Yurt living at Song-Kul Lake

The driver who brought us to Kazarman swung by before dinner and we did a deal with him to take us to Song-Kul Lake the next morning. Our routine in the Pamirs had been to breakfast at 7:30 and leave at 8, so that has become our default but he suggested 7, which was fine by us, the earlier you hit the road the more of the day you have when you get there.

We couldn’t budge him on the hefty price, but drivers have the negotiating power because they know you’re effectively stuck. When the next morning over a quarter of the fare went into the fuel tank it felt less hefty.

IMG_5588He asked to bring a friend along for the drive back, we knew it was going to take between 4-5 hours and he also had to drive back. It was fine by us.

When the exhaust broke (it got pulled off and put in the boot) and we got a puncture (which we stopped in a village and got fixed so it became the spare) the price felt more and more reasonable.

In the end it took us 6.5 hours.

The scenery was beautiful and ever changing. We drove up, down and across mountains – big ones that had endless switchbacks but at the top we looked down on others – through gorges and across wide valleys and plains.

As we turned to climb up to Song-Kul Lake (which takes us back to high altitude as it sits at 3,016m) the landscape changed again and we were in a rocky gorge with straight trees. It was unlike any scenery we have seen before, it looked like how we imagine the Canadian Rocky Mountains to be. There is a warning in the guidebook that there is a diminishing population of wolves around the lake and we could well believe it in that landscape.

IMG_5627We climbed up the last series of switchbacks, leaving the valley far below. As we reached the plateau the lake opened out in front of us. Many of the hills circulating the lake had a fresh dusting of snow and we drove through a little sleet as we made our way to the lake. We understood why people only set up the yurt camps here for just over 2 months of the year.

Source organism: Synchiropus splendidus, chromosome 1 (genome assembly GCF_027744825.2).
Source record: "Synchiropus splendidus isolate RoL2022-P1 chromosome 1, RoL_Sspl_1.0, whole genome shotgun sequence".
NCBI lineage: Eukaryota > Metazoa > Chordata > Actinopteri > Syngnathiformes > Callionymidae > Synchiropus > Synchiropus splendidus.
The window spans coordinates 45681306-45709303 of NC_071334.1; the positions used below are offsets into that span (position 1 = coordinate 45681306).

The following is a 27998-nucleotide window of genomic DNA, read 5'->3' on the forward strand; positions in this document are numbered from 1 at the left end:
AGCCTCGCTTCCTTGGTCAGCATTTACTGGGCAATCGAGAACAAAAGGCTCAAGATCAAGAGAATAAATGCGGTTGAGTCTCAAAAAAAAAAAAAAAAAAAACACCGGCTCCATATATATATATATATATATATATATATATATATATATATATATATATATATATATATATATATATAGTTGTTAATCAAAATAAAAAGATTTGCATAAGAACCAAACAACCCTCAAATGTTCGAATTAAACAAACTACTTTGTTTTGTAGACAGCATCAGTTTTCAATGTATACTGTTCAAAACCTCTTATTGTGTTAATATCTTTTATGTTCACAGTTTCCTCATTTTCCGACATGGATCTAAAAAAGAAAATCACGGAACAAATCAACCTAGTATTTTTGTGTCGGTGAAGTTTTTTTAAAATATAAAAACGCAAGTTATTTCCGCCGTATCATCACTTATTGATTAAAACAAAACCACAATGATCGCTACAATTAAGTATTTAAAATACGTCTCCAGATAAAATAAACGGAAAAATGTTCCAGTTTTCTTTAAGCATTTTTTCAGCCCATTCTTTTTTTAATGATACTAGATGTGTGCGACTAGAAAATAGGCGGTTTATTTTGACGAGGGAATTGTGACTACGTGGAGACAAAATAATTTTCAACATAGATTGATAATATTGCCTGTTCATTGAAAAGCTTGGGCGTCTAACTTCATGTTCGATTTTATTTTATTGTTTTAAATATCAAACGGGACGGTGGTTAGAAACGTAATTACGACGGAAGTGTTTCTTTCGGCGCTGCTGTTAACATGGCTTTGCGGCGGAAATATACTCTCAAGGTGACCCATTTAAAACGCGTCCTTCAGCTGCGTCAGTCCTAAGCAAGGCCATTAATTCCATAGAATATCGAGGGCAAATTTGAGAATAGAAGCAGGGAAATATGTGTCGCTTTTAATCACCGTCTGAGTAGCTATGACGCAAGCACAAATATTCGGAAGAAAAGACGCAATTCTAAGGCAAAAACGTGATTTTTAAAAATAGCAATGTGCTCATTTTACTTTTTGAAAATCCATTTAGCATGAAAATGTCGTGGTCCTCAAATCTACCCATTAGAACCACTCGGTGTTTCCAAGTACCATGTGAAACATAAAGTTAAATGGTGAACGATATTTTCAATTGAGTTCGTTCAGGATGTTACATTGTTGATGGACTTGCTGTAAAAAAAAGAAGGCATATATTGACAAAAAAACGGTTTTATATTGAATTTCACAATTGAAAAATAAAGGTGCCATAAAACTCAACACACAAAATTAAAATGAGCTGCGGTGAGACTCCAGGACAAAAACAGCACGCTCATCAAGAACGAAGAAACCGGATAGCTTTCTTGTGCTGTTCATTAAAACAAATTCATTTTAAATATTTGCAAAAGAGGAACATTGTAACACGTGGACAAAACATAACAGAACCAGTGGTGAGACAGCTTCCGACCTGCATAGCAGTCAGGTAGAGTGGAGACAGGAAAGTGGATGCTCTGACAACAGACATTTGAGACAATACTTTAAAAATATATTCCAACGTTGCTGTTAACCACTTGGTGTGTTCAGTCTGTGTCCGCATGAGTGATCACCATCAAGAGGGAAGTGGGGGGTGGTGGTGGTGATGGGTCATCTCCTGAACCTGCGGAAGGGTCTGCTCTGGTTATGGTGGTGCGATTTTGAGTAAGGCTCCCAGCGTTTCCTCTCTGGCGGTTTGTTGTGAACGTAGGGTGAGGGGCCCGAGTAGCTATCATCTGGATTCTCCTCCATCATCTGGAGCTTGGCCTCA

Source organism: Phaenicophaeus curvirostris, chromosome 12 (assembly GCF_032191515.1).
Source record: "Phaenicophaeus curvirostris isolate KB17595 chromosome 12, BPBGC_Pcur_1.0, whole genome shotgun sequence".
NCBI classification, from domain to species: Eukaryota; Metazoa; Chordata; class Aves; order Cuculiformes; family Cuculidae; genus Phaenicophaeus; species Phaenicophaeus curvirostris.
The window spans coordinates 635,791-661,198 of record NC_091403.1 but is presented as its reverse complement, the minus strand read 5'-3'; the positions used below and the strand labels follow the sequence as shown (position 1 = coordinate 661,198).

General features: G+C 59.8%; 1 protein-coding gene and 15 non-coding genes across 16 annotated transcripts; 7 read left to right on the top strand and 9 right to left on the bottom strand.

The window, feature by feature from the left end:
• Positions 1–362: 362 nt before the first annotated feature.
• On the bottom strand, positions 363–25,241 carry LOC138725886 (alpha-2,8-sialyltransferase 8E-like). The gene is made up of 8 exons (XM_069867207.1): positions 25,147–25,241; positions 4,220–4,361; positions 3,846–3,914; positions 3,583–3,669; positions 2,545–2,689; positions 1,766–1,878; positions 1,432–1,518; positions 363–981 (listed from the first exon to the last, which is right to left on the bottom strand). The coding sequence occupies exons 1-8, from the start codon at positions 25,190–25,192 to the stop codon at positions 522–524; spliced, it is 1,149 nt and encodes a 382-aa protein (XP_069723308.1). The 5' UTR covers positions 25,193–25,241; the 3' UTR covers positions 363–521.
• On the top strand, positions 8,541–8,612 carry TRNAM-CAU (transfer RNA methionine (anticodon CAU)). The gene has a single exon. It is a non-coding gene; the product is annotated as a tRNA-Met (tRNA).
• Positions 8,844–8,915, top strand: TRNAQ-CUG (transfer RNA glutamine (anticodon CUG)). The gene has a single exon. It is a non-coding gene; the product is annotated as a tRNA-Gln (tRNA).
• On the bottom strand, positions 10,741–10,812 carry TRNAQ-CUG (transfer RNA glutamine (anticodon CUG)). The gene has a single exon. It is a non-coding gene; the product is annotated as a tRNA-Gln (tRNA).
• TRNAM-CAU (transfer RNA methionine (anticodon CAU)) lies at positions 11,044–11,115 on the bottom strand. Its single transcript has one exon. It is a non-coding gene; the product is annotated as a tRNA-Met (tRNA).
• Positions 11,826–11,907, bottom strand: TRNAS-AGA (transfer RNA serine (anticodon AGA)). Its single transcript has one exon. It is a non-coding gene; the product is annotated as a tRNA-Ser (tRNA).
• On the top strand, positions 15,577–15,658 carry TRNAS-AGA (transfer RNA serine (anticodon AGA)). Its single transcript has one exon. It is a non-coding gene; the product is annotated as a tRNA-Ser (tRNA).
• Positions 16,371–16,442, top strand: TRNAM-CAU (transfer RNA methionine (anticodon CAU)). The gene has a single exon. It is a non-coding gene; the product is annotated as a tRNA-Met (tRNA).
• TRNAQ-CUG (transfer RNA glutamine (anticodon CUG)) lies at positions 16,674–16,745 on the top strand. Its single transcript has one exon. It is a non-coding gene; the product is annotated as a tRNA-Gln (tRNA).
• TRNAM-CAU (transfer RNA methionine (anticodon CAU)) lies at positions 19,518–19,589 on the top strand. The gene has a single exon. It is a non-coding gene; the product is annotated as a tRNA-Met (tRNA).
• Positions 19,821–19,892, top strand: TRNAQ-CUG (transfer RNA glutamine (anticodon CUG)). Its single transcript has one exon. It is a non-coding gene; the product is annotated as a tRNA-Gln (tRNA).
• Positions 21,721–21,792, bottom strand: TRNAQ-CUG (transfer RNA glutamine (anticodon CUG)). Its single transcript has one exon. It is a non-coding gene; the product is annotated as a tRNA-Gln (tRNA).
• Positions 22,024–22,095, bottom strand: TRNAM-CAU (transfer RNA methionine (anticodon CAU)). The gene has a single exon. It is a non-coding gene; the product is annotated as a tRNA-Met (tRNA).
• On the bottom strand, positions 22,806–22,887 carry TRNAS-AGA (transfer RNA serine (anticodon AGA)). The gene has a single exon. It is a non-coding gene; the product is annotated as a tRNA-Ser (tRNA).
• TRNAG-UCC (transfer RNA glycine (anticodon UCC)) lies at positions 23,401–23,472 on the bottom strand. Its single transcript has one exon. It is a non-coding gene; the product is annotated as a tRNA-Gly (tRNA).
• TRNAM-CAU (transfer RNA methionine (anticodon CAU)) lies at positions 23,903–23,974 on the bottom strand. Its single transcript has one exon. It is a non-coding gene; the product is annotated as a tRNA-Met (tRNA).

We’d agreed to be dropped on the north side of the lake (we arrived from the south). We’d called the local CBT office before we lost service as the guidebook says they can help with transport between the lake and Kochkor, which was the way to Bishkek that we wanted to take the next day, and got the name of a yurt camp to go to where someone would be able to help.

There are yurt camps dotted all around the lake and we bounced along the track around it. Typically each camp has 3-6 yurts, depending on how many guest yurts they have (the family usually use 2). Eventually we stopped at a camp when we got our agreed area and they had 2 beds for us.

IMG_5660In Central Kyrgzstan dinner has been an extra charge at the homestays. We’d decided to decline, as we have some snacks and Marie had really bad stomach ache the night before after dinner so has decided she is off food and the only safe option is to live off chocolate – a theory proved flawed when the first thing she ate that day was half a snickers for lunch that we found in a shop while the puncture was being fixed and it promptly gave her stomach cramps. She made it to the yurt camp though before it really took its toll. That decided it though, it wasn’t some food she’d eaten disagreeing with her it was her stomach disagreeing with all food. Out came the antibiotics.

As with previous high altitude lakes it was beautiful but cold. We knew that yurts were on a shared set up with other tourists but hadn’t expected there to literally just be mattresses rammed all over the floor. Mongolian gers are much better, they look like they are less hastily put together, with more decoration and proper beds that ring the inside usually with a stove and a table and stools in the centre. The yurt wasn’t a great hang out for somewhere so cold.

IMG_5666Marie nuked her stomach with every drug she thought useful and then we ventured out. We set off to walk along the lake and find the camp where we could arrange our ride out. We had it sorted within about 15 minutes and with that arranged we carried on with our walk. We headed past all the yurt camps and chilled out by the lake and then had a slow walk back before relaxing in the sun outside the yurt. When a cloud past or the wind blew it was bitter but otherwise it warmed the bones.

Our hosts gave us hot water for our tea and they gave us some bread too so we cracked our pot of jam out (bread is always dried out and hard as concrete so that isn’t as nice as it sounds). We decided to cook up our noodles in the sun before we lost the warmth. Plain noodles and a bit of flavouring hit the spot and was nicer than most dinners we’ve been made, not sure why we didn’t do this before!

After dinner we had a sunset walk towards the hills and we were stoked when no one else arrived to share our yurt. We promptly set about stealing the pillows and duvets off the other beds as it was going bloody cold. It clearly didn’t meet our hosts threshold of cold as they never lit our stove but we slept in a full set of clothes plus hats under 3 duvets and while we were warm under there it had taken almost an hour to warm up. In the morning it was frosty. Hard to believe this was the peak of summer!

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